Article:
FBI, foundation controversies missing from Clinton questioning at debate

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While Hillary Clinton and Bernie Sanders sparred Thursday night over issues ranging from health care to police brutality to campaign finance -- and even who liked Henry Kissinger – what was glaringly missing was any mention of the government's investigations into Clinton’s email use or the Clinton Foundation.

Both PBS moderators -- Judy Woodruff and Gwen Ifill -- and Sanders ignored the controversies that have dogged Clinton's candidacy, despite fresh developments on both fronts.

A top FBI official confirmed earlier this week that the probe regarding the former secretary of state’s private email server remains “ongoing.” This, after Clinton boldly declared at the last debate she’s “100 percent confident” nothing will come of the investigation.

And hours before the PBS-hosted debate in Milwaukee began, The Washington Post reported the State Department inspector general last fall subpoenaed the Bill, Hillary and Chelsea Clinton Foundation for records relating to charity projects that might have come before the department when Clinton was secretary of state. A source confirmed the subpoena to Fox News.

Yet questions about either were missing from the debate Thursday night, as neither the moderators nor Vermont Sen. Sanders brought them up.

For his part, Sanders pre-emptively declared at their first debate he’s “sick” of hearing about the “damn emails” and has mostly avoided the scandal ever since. At last week’s debate, he again vowed he would “not politicize” the issue.

But even MSNBC moderators asked about the issue at last week’s debate – a question Clinton used to declare she was confident the matter would resolve in her favor.

Instead, the PBS-posed questions Thursday covered an array of domestic and foreign policy issues, occasionally putting the candidates on the spot over their plans. Sanders faced questions about the price tag of his government programs but claimed his plans would be paid for – through higher taxes on top earners and Wall Street. And Clinton at one point was asked to account for comments by former Secretary of State Madeleine Albright that there’s a “special place in hell” for women who don’t support other women. Clinton answered that Albright has been saying that line for a long time – suggesting it wasn’t just directed at voters who don’t back Clinton in the election.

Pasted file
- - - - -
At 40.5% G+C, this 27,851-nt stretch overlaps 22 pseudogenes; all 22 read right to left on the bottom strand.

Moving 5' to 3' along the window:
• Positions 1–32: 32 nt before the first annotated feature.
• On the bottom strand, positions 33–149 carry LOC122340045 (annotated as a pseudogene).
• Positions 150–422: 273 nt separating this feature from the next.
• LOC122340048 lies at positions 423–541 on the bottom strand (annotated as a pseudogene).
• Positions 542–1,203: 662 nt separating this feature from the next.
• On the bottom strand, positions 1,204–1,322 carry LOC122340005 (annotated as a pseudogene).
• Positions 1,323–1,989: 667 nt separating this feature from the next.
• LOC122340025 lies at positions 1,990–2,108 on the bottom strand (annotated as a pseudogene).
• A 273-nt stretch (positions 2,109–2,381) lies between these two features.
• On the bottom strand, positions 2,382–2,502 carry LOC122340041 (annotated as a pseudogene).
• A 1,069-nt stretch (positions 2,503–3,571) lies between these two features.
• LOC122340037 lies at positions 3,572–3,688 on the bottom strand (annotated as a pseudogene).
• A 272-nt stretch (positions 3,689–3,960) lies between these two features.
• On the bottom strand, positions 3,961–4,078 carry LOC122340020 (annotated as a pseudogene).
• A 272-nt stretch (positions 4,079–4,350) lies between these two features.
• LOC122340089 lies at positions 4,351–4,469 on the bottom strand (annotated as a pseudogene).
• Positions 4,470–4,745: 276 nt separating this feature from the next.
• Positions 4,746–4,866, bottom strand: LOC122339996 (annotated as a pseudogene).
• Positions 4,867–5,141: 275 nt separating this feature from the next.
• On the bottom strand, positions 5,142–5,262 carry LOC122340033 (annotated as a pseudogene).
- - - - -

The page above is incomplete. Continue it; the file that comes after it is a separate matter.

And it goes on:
The debate fell at a time when Sanders is trying to build his momentum after his big New Hampshire win, while Clinton is trying to regain hers.

As Sanders pointedly reminded her, “You’re not in the White House yet.”

But the candidates at times offered a similar message. This was evident as they vociferously called for an overhaul of local police departments that they suggested are unfair to black people.

“We need fundamental police reform,” Sanders said, adding he’s “sick and tired” of seeing unarmed black people shot by police. He likened heavily equipped police departments to “occupying armies.”

Clinton, meanwhile, echoed those themes, joining Sanders in calling for sentencing reform while saying the country’s “systemic racism” goes deeper and must be addressed – in education, housing and the job market.

The comments were part of each candidate’s revived appeal to minority voters, a key voting bloc as the Democratic presidential primary heads to South Carolina.

But even as they stressed those issues, differences were laid bare at the PBS-hosted debate in Milwaukee. And Sanders came prepared to counter Clinton’s attacks, showing a feistier side than he did at their last showdown.

When Clinton used her closing remarks to suggest Sanders was taking shots at President Obama, Sanders called it a “low blow” and countered: “One of us ran against Barack Obama. I was not that candidate.”

He even underscored his critique of Clinton’s foreign policy by pointing to a book where Clinton said she was mentored by former Secretary of State Henry Kissinger.

“I am proud to say that Henry Kissinger is not my friend,” Sanders said, calling him “one of the most destructive” American diplomats.

Clinton fired back that “we have yet to know” who Sanders listens to on foreign policy.

“Well, it ain’t Henry Kissinger,” Sanders said.

The two also clashed sharply over Sanders’ high-cost, big-government plans.

“We are not England. We are not France,” Clinton said.

Clinton accused Sanders of pushing programs that would grow the federal government by 40 percent. She suggested his health care promises “cannot be kept “and will be far more costly than he admits.

“We should level with the American people,” she said.

Sanders, meanwhile, once again hammered Clinton for her Wall Street ties, suggesting the financial sector’s big donations are meant to buy influence.

“Let’s not insult the intelligence of the American people. People aren’t dumb,” Sanders said. “Why in God’s name does Wall Street make huge campaign contributions? I guess just for the fun of it.”

They sparred on the issue as Sanders touted the fact he’s “the only candidate up here” who has no super PAC supporting him. A super PAC backing Clinton, he said, recently raised $15 million from Wall Street.

Clinton countered by noting that Obama took Wall Street donations too, but “when it mattered, he stood up and took on Wall Street.”

“Let’s not in any way imply here that either President Obama or myself would in any way not take on any vested interest,” she said, calling for more regulation of the financial sector.

The showdown comes as Clinton tries to reset the race, which heads next to Nevada and South Carolina. Her narrow victory in Iowa and resounding defeat in New Hampshire have raised fresh questions about her candidacy, which at one point was seen as a sure thing for the Democratic nomination.